Media Uses and Gratifications Theory

The public relations field requires a need for understanding the thoughts and behaviors of your audience. The media uses and gratifications theory, developed by Blumler and Katz, looks at understanding what people do with media outlets. Katz, Blumler, and Gurevitch (1974) describe the concept as one that is concerned with “the social and psychological origins of needs, which generate expectations of the mass media or other sources, which lead to differential patterns of media exposure (or engagement in other activities), resulting in need gratifications and other consequences, perhaps mostly unintended ones.”

This theory “attempts to explain the uses and functions of the media for individuals, groups, and society in general” (University of Twente, 2004, Uses and Gratifications Approach). This theory suggests that audiences are responsible for selecting media outlets that best fulfills their needs and that media outlets are used by the audience to fulfill specific gratifications.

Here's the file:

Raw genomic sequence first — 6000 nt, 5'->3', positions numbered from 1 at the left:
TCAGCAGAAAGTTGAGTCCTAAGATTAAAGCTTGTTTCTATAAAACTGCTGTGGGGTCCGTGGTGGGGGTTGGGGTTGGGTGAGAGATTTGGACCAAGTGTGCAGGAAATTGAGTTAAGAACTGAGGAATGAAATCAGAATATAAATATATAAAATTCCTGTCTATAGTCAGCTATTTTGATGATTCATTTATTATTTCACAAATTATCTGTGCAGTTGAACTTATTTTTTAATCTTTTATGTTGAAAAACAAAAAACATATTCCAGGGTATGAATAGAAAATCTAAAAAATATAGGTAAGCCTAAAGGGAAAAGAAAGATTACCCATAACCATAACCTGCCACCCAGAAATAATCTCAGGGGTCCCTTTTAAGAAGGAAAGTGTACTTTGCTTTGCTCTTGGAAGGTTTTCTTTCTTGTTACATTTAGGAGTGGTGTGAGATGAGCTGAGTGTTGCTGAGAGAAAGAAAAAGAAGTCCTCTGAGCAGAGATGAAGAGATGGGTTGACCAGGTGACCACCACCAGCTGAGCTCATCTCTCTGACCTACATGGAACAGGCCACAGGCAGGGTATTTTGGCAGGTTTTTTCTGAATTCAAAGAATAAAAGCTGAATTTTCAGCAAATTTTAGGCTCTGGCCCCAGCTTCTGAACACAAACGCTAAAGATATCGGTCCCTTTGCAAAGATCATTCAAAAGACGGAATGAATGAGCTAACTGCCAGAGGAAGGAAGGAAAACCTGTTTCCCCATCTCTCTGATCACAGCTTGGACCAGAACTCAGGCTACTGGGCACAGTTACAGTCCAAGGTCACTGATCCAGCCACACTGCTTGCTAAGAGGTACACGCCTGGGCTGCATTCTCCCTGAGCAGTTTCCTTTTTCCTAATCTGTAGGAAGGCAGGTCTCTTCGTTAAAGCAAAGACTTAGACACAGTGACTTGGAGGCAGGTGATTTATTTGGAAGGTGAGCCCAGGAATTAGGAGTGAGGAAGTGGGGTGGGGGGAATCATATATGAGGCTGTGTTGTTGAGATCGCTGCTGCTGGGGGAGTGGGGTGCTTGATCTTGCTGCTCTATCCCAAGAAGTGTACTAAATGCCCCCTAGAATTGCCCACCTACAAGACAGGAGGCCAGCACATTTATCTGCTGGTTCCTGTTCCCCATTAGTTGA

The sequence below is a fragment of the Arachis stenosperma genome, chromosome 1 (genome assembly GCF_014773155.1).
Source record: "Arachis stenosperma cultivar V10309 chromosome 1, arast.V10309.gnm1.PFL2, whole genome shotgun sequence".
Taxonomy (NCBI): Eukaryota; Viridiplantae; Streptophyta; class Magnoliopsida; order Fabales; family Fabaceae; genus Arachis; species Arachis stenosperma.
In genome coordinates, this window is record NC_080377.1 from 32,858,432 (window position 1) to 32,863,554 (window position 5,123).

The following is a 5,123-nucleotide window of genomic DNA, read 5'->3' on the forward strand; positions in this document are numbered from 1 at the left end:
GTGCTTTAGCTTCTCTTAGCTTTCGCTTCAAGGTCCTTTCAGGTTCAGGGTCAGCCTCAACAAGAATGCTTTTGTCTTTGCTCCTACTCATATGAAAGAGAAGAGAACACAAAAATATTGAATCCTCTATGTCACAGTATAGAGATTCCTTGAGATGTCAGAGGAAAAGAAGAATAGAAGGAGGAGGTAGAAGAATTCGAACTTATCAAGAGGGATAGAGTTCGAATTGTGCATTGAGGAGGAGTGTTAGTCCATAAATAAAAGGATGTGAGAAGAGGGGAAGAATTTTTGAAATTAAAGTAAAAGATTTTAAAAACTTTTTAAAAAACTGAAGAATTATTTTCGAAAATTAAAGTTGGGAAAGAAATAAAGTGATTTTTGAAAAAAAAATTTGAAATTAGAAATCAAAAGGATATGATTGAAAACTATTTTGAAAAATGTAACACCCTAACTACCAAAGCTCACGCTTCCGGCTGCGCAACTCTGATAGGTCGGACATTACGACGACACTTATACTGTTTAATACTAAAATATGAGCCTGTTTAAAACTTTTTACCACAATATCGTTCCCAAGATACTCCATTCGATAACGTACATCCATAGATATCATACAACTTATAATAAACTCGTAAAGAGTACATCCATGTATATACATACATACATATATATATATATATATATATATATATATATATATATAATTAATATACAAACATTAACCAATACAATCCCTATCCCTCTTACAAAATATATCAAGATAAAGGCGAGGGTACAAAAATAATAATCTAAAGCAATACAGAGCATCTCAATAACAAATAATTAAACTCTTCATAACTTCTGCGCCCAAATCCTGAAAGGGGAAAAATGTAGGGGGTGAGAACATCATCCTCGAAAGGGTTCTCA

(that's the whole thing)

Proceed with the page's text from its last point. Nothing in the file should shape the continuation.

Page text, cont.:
An example of the media uses and gratifications theory can be found within the use of social networking sites. These sites have many different users and offer people various things. These outlets are utilized by thousands of people every day with the intention of achieving the unique  gratification that individuals seek and experience from the use of such sites.

References

Katz, Blumler, & Gurevitch (1974) as cited by Rubin, Haridakis, & Eyal (2003). Viewer Aggression and Attraction to Television Talk Shows. Media Psychology, 5, 331-362.

University of Twente. (2004). Uses and Gratifications Approach. Retrieved from http://www.cw.utwente.nl/theorieenoverzicht/Theory%20clusters/Communication%20and%20Information%20Technology/Uses_and_Gratifications_Approach-1.doc/

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